This is important not just as a matter of history and accountability: much is being left up to regulators. And that leaves open the question: can we trust them? To me, the answer is an unambiguous no….

    As always, the “devil is in the details,” and financial-sector lobbyists have labored hard to make sure that the new regulations’ details work to their employers’ benefit. As a result, it will likely be a long time before we can assess the success of whatever law the US Congress ultimately enacts….

    The Senate bill’s provision on derivatives is a good litmus test: the Obama administration and the Fed, in opposing these restrictions, have clearly lined up on the side of big banks. If effective restrictions on the derivatives business of government-insured banks (whether actually insured, or effectively insured because they are too big to fail) survive in the final version of the bill, the general interest might indeed prevail over special interests, and democratic forces over moneyed lobbyists.

    But if, as most pundits predict, these restrictions are deleted, it will be a sad day for democracy – and a sadder day for prospects for meaningful financial reform.”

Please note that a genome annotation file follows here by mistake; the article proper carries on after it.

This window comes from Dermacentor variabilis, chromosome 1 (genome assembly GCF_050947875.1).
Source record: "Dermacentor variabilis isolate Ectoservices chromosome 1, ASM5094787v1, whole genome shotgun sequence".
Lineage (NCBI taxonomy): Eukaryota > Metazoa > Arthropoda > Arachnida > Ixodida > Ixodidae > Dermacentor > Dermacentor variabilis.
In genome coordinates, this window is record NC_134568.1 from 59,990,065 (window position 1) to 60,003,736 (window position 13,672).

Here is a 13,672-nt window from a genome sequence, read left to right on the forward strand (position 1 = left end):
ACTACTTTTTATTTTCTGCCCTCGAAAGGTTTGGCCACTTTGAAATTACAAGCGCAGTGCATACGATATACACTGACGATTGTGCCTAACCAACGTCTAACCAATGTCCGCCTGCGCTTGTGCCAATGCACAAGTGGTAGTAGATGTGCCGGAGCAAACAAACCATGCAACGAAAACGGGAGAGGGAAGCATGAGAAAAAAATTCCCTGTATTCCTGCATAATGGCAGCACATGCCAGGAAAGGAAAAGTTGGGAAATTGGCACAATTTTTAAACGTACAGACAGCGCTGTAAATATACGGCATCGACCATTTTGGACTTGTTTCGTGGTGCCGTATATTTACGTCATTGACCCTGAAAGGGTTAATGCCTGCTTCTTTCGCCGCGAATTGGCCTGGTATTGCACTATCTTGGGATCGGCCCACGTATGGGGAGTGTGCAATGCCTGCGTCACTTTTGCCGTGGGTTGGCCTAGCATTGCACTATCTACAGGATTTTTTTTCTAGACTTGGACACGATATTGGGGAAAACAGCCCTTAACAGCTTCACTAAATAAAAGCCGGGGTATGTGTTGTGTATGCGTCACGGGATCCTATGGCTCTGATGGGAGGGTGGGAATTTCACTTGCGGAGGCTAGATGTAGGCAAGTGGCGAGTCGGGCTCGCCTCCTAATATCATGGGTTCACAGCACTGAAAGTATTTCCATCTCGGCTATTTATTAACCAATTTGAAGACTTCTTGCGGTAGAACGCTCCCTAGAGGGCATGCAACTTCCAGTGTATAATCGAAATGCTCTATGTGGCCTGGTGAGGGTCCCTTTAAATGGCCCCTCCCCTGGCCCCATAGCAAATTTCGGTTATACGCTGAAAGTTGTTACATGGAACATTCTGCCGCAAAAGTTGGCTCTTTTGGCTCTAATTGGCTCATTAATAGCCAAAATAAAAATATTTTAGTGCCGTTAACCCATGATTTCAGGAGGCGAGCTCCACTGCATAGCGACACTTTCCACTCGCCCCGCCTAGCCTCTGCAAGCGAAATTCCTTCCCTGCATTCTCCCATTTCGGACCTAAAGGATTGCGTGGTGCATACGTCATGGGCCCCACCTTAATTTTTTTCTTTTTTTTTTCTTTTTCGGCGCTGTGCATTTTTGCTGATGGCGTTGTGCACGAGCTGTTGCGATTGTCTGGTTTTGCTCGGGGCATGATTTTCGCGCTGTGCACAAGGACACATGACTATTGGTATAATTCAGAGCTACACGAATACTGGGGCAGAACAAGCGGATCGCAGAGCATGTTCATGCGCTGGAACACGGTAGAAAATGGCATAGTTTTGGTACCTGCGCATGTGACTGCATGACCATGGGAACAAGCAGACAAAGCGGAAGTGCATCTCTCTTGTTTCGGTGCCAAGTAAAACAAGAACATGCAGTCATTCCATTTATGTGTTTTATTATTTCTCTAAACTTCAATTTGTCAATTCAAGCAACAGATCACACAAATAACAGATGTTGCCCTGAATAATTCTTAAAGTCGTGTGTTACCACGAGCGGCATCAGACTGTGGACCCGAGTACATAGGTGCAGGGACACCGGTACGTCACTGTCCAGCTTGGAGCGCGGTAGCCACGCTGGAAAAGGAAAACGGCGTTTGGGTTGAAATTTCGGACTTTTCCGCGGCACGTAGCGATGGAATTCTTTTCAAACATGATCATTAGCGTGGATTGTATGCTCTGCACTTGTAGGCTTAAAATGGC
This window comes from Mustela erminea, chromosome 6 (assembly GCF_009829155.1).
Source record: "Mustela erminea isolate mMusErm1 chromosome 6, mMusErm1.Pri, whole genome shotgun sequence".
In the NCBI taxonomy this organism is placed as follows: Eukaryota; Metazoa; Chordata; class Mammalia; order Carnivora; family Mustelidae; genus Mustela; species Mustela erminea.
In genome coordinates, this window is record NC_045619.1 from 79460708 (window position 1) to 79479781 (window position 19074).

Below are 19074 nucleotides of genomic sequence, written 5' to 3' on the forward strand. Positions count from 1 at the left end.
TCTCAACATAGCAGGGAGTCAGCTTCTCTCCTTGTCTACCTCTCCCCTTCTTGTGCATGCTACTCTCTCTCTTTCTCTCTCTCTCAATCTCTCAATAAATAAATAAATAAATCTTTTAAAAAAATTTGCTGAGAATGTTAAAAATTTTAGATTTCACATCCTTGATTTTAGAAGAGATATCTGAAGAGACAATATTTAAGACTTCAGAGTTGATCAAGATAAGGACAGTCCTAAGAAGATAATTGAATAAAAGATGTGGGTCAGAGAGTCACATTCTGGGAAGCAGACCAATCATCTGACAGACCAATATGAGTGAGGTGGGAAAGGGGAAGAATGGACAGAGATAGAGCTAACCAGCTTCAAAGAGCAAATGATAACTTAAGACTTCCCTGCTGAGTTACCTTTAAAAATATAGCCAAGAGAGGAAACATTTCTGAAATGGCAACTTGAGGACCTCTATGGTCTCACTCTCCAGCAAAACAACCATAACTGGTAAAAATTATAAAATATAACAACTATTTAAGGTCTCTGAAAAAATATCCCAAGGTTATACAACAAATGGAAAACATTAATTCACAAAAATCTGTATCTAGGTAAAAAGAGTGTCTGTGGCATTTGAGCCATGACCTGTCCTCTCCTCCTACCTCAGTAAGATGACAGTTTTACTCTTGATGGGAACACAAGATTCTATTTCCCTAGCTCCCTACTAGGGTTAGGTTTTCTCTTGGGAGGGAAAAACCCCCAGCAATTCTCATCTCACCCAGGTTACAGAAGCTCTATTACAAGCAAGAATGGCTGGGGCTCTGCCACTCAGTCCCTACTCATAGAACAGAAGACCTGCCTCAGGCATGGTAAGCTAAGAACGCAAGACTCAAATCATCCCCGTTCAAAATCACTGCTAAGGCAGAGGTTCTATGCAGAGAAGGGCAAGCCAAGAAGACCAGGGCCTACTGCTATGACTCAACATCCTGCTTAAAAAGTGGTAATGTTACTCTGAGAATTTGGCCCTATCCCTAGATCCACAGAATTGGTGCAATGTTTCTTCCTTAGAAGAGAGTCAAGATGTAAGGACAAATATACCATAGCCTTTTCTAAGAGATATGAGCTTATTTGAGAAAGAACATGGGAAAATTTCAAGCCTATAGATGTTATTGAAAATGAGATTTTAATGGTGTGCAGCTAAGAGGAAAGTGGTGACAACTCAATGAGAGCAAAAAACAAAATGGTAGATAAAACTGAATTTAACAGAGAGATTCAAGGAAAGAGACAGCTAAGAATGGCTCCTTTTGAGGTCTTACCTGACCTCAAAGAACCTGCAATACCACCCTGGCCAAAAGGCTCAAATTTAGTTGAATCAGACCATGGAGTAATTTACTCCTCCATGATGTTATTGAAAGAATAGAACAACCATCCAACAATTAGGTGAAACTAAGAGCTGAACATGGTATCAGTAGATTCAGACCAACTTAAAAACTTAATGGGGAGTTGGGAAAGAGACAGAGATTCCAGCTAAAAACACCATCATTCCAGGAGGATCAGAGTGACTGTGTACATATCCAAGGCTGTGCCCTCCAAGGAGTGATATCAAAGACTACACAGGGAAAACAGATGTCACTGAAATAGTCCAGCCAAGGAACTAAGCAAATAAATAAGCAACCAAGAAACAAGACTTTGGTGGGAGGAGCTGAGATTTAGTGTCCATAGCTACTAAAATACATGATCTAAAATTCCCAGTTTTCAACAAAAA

http://www.project-syndicate.org/commentary/stiglitz126/English

  42. In the short-term, the Baltic Dry Index metrics are suggesting multiple red flags – which is Bad Mojo combined with decreased rail traffic. If the boats don’t deliver, neither do the the railcars or the trucks.

  43. Re: @ Annie____We are the “Stuff of (carbon, and oxygen) Stars”, as Carl Sagan so aptly said – our “Earth’s Crust”…the most abundant element is ~49% Oxygen by mass – our atmosphere is second @ ~28% Oxygen by volume. The Solar Sytem is a closed system in which “Planet Earth” is the 3rd rock from that center – we call the “Sun”. Let us look at the composition of the air we breath – 21% Oxygen; now, let us look at the Oxygen percentage of water (eg. 66% of the Earth’s surface is water), and ironically 66% of water is in the known element we call Oxygen,…coincidence? Moving on – human being are on average ~62% water (one part hydrogen,and two parts oxygen :-) Now – “Entrophy”, which basically is Kick’s Law with a booster from Rittinger’s Law – more or less atrophy succumbing too “Darwinism”. Finally, logic is nothing more than our over-active (all gifted human ,spare none qualify) imagination too produce a thought – rationalizing that thought into creativity, thus we think we are – therefore we are – simple,eh? There is absolutely no illusion of perception predicated for our very existence, other than being? As Kyle said, I’m fine with that ;^)

  44. WARNING BY BRITISH PM

    Tue Jun 8, 2010 4:19am IST

    “British Prime Minister David Cameron said the scale of his country’s budget problems was worse than he had anticipated and cited Greece as an example of what happens when countries lose credibility or pretend difficult decisions can be avoided.”